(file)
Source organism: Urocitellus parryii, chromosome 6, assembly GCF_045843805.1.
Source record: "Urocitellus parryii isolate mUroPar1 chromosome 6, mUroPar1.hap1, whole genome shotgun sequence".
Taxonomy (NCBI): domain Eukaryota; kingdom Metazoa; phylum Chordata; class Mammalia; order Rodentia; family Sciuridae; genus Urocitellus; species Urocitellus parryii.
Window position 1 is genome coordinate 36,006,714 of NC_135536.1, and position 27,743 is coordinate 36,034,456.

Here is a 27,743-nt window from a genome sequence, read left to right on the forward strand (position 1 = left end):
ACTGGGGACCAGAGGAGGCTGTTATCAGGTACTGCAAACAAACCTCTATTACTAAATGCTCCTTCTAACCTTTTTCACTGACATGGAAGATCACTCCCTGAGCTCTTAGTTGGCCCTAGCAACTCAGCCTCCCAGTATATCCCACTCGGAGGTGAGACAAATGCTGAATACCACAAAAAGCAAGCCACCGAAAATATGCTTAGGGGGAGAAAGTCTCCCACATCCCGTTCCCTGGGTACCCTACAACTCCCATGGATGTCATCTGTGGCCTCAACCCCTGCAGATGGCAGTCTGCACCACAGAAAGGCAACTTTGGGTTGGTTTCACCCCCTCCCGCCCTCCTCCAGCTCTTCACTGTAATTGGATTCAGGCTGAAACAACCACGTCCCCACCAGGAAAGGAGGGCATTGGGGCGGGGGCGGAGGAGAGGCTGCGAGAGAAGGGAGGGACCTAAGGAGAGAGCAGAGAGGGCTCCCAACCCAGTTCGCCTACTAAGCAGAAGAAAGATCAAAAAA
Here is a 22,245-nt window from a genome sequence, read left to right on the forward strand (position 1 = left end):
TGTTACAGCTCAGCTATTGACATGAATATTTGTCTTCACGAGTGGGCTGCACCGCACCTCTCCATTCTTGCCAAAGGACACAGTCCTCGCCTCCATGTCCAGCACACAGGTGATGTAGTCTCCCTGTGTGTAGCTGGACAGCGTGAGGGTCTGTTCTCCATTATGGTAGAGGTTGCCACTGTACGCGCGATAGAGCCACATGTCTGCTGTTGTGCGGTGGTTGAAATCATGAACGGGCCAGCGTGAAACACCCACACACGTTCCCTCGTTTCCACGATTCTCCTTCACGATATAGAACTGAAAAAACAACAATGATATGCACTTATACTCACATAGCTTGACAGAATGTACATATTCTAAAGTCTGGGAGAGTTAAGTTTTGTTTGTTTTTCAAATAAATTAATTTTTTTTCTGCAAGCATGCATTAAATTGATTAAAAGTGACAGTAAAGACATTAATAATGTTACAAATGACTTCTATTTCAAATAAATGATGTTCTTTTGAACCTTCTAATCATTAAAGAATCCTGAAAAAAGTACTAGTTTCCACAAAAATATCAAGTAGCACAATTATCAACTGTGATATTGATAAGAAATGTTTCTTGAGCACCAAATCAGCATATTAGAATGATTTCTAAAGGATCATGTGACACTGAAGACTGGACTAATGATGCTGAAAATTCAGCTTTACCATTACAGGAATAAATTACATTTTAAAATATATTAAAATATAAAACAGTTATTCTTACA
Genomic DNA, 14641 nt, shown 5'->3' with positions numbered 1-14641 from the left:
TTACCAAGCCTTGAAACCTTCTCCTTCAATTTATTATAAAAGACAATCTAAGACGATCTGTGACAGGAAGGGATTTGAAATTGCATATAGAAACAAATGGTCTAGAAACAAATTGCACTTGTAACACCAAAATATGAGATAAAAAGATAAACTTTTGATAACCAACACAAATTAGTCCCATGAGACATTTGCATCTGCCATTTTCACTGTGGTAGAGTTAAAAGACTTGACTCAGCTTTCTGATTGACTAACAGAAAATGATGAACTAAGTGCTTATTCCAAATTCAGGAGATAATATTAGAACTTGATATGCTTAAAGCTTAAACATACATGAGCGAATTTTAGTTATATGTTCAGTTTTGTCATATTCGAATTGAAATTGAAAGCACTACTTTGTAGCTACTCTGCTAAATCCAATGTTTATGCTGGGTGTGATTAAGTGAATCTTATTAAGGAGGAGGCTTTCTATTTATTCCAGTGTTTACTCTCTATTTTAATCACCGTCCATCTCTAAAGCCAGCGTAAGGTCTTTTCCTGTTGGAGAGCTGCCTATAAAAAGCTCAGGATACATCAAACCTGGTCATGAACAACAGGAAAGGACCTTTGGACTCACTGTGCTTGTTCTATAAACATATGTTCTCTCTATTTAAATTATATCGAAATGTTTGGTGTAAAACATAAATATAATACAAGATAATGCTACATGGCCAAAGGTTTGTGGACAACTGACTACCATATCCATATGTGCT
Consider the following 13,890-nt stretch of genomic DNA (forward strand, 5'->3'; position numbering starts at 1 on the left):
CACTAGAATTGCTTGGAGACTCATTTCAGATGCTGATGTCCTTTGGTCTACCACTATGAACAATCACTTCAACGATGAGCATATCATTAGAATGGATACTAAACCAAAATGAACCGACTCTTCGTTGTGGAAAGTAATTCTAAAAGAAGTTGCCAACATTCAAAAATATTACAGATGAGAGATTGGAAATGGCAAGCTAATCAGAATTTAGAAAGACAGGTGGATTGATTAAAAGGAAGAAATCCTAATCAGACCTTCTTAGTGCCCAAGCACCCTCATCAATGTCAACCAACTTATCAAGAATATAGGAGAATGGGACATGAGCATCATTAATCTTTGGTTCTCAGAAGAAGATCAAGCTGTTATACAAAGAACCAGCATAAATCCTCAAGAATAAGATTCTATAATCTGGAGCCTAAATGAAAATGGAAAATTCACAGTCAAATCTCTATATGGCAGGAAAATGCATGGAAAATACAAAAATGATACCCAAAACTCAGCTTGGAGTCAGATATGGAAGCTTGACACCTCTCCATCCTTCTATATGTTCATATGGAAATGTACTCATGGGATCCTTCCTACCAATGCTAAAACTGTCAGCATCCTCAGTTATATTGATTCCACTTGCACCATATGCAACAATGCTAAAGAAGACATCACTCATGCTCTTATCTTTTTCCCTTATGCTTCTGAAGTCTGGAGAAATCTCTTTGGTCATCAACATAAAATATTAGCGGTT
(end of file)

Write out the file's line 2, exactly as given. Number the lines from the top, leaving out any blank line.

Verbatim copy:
Source record: "Urocitellus parryii isolate mUroPar1 chromosome 6, mUroPar1.hap1, whole genome shotgun sequence".